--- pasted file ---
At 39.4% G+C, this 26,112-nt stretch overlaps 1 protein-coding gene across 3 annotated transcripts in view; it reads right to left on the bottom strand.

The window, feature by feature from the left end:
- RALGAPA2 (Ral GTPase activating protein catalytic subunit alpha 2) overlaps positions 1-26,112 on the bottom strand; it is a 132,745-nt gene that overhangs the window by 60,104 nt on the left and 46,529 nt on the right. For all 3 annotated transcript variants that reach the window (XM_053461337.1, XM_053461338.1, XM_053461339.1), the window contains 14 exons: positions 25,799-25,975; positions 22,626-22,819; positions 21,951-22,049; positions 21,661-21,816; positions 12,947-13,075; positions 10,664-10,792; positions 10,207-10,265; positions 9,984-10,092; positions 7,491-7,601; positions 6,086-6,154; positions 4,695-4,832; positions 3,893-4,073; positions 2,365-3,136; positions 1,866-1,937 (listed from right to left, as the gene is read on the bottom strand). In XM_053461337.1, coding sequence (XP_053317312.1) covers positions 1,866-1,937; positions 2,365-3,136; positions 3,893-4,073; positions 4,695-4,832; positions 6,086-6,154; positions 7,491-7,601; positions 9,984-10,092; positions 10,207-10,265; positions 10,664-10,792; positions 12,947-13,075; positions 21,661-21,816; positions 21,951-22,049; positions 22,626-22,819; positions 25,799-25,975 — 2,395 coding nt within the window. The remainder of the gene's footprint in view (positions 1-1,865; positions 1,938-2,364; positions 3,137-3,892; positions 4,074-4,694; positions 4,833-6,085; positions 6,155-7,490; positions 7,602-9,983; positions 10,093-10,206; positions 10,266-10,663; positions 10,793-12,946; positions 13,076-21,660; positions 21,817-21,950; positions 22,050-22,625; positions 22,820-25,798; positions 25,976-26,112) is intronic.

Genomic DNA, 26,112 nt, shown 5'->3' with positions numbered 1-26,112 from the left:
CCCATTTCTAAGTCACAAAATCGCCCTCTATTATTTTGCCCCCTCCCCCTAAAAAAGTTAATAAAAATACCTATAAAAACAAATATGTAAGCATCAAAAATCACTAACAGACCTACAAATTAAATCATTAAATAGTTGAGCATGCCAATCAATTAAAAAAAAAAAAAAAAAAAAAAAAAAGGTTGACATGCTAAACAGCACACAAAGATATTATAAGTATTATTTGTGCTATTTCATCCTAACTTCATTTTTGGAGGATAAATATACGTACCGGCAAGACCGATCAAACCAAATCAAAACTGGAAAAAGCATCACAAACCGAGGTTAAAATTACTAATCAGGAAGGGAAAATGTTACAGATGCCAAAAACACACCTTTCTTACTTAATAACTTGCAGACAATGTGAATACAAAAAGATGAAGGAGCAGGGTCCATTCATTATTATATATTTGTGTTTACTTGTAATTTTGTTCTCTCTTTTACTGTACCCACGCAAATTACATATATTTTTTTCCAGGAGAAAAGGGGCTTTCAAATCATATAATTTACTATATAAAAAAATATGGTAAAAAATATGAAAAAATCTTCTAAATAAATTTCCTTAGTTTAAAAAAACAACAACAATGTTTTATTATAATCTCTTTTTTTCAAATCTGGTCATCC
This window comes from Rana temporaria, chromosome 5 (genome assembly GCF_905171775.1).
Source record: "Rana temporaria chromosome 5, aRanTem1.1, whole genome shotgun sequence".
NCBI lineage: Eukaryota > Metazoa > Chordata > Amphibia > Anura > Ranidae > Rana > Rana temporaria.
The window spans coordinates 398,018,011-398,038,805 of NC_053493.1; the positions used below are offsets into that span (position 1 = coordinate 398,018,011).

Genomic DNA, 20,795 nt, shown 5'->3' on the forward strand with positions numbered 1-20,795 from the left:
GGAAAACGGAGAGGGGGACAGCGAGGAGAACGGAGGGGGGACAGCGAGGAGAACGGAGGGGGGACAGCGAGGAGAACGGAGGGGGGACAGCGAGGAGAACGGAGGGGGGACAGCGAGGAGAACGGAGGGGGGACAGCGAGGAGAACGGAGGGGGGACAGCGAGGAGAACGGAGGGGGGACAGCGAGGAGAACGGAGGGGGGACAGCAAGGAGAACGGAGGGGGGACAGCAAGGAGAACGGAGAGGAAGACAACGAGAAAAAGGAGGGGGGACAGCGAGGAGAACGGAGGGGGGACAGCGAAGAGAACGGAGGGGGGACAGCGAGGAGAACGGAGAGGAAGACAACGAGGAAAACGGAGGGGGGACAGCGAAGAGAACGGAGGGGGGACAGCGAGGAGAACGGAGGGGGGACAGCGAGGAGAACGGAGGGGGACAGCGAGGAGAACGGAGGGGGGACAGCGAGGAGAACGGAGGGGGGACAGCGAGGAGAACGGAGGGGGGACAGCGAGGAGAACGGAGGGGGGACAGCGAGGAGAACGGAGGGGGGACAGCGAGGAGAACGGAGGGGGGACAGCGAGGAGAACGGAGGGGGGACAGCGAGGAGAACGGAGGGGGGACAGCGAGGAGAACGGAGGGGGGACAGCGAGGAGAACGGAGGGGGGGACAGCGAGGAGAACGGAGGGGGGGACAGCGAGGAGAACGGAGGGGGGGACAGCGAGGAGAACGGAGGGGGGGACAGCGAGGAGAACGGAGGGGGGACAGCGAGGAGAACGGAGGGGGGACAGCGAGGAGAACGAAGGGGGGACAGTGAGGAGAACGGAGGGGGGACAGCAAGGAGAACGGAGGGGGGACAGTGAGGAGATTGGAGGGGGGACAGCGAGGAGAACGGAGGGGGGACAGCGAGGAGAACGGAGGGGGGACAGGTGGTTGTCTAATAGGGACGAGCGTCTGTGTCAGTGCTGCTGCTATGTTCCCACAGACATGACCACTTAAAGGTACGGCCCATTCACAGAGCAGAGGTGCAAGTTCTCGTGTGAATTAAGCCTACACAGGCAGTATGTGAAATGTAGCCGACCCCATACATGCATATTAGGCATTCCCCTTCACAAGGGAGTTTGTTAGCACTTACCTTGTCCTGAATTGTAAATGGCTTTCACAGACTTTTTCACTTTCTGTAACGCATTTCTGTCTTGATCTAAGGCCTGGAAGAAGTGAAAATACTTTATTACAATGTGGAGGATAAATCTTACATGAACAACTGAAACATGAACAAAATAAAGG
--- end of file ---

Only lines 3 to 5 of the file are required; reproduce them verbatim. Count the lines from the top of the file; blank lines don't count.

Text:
- RALGAPA2 (Ral GTPase activating protein catalytic subunit alpha 2) overlaps positions 1-26,112 on the bottom strand; it is a 132,745-nt gene that overhangs the window by 60,104 nt on the left and 46,529 nt on the right. For all 3 annotated transcript variants that reach the window (XM_053461337.1, XM_053461338.1, XM_053461339.1), the window contains 14 exons: positions 25,799-25,975; positions 22,626-22,819; positions 21,951-22,049; positions 21,661-21,816; positions 12,947-13,075; positions 10,664-10,792; positions 10,207-10,265; positions 9,984-10,092; positions 7,491-7,601; positions 6,086-6,154; positions 4,695-4,832; positions 3,893-4,073; positions 2,365-3,136; positions 1,866-1,937 (listed from right to left, as the gene is read on the bottom strand). In XM_053461337.1, coding sequence (XP_053317312.1) covers positions 1,866-1,937; positions 2,365-3,136; positions 3,893-4,073; positions 4,695-4,832; positions 6,086-6,154; positions 7,491-7,601; positions 9,984-10,092; positions 10,207-10,265; positions 10,664-10,792; positions 12,947-13,075; positions 21,661-21,816; positions 21,951-22,049; positions 22,626-22,819; positions 25,799-25,975 — 2,395 coding nt within the window. The remainder of the gene's footprint in view (positions 1-1,865; positions 1,938-2,364; positions 3,137-3,892; positions 4,074-4,694; positions 4,833-6,085; positions 6,155-7,490; positions 7,602-9,983; positions 10,093-10,206; positions 10,266-10,663; positions 10,793-12,946; positions 13,076-21,660; positions 21,817-21,950; positions 22,050-22,625; positions 22,820-25,798; positions 25,976-26,112) is intronic.

Genomic DNA, 26,112 nt, shown 5'->3' with positions numbered 1-26,112 from the left:
CCCATTTCTAAGTCACAAAATCGCCCTCTATTATTTTGCCCCCTCCCCCTAAAAAAGTTAATAAAAATACCTATAAAAACAAATATGTAAGCATCAAAAATCACTAACAGACCTACAAATTAAATCATTAAATAGTTGAGCATGCCAATCAATTAAAAAAAAAAAAAAAAAAAAAAAAAAGGTTGACATGCTAAACAGCACACAAAGATATTATAAGTATTATTTGTGCTATTTCATCCTAACTTCATTTTTGGAGGATAAATATACGTACCGGCAAGACCGATCAAACCAAATCAAAACTGGAAAAAGCATCACAAACCGAGGTTAAAATTACTAATCAGGAAGGGAAAATGTTACAGATGCCAAAAACACACCTTTCTTACTTAATAACTTGCAGACAATGTGAATACAAAAAGATGAAGGAGCAGGGTCCATTCATTATTATATATTTGTGTTTACTTGTAATTTTGTTCTCTCTTTTACTGTACCCACGCAAATTACATATATTTTTTTCCAGGAGAAAAGGGGCTTTCAAATCATATAATTTACTATATAAAAAAATATGGTAAAAAATATGAAAAAATCTTCTAAATAAATTTCCTTAGTTTAAAAAAACAACAACAATGTTTTATTATAATCTCTTTTTTTCAAATCTGGTCATCC